This meant he had an uphill struggle in the ensuing melee, compounded by another dreadful round of dice rolling. The Pings drove his unit back, and gleefully followed up. (Note: I was beginning to think that the melee rules might need some work, following the change to the MV resolution system referred to above.)
To the left the EVA had got itself fully deployed in line and was delivering sustained volley fire into our forces.
The next round and the Pings were compounding their advantage. The EDNA system at the core of the rules can make it difficult to claw back a position once it has started to slide, and it gets worse quicker the worse things get.
As the EVA got the initiative Will's men were able to form square and beat off my cavalry, who broke and fled. On our left at least one infantry unit is taking the better part of valour, and heading for an early tea. In the centre we're driving back the two EVA battalions opposing us, but it's hard work. If we don't finish them off quickly then our opponents will be able to bring more forces to bear on us and we'll get repelled. Luckily despite routing my cavalry had pinned the EVA left flank in place.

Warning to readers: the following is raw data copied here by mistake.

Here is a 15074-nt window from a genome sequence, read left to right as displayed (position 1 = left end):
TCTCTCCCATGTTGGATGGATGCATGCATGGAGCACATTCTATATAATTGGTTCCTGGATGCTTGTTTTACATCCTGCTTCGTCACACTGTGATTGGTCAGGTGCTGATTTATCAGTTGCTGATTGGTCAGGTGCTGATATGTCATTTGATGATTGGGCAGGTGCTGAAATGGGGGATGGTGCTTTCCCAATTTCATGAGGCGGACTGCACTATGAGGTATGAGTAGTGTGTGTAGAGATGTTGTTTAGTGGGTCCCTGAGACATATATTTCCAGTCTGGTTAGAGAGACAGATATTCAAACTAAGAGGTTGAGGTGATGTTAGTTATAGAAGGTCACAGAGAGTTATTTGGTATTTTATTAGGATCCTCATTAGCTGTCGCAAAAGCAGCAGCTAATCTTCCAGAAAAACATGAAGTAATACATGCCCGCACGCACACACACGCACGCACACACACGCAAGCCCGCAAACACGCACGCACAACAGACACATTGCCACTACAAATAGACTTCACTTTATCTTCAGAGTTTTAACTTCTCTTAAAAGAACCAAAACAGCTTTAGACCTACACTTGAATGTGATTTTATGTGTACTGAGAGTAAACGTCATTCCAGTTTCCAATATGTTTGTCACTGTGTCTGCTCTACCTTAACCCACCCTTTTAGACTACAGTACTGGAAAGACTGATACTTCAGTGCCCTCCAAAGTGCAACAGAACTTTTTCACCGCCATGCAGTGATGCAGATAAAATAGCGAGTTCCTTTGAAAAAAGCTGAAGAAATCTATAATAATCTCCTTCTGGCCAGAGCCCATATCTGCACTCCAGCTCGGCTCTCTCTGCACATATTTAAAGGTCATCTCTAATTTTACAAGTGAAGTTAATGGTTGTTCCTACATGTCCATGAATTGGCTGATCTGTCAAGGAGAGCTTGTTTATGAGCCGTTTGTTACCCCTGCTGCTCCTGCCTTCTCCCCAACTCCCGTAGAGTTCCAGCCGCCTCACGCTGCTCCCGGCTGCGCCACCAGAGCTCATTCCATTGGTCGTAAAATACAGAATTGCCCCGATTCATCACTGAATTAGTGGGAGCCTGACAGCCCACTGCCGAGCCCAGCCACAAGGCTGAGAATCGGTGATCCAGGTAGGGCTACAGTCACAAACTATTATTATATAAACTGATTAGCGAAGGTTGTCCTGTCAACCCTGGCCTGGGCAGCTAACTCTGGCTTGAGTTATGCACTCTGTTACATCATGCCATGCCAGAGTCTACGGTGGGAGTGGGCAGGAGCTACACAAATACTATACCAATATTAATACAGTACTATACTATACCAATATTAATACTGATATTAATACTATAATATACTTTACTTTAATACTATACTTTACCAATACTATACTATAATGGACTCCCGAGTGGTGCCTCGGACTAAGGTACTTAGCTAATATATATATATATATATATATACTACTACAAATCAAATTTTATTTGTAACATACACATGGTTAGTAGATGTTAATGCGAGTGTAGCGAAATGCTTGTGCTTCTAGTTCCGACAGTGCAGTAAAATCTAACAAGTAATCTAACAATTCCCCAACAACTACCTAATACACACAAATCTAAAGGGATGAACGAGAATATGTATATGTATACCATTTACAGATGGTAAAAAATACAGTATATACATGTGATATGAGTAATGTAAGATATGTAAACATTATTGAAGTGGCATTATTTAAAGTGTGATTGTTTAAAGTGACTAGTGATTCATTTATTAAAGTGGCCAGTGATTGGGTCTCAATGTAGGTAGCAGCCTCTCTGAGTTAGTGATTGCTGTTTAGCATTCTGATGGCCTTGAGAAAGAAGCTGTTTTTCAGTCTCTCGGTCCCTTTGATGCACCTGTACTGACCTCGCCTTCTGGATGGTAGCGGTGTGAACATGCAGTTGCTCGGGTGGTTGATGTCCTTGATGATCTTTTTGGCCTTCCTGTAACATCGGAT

We finally break through in centre, but elsewhere we've got several units retiring as quickly as terrain and dress will allow. Our breakthrough troops are also about to get serious amounts of cannister served up in short order.
It was getting late, so we called the game off. I think the EVA were just ahead, and would soon roll up our left, and probably push in our right. The loss of two battalions would be a bitter price to pay, however.
So, a good evenings entertainment, with the rule changes working well. There's more work to be done on the rest of the rules, however, and after a two year hiatus that might make it a worthy project for the next few months.
"Taiping Era" is one of my favourite of my designs. There's a cleanliness where everything is driven by the EDNA mechanism that I like. It's elegant and economical. However it does mean that I have to work at how the mechanism will work in all areas when I make changes. I can't suddenly introduce a percentage die roll or the turn of a playing card as that isn't how the rules work. It requires careful consideration to make everything fit, but I think it is worth the effort.
Could be back to COW next year if I like the changes. And do the work on the Chinese House.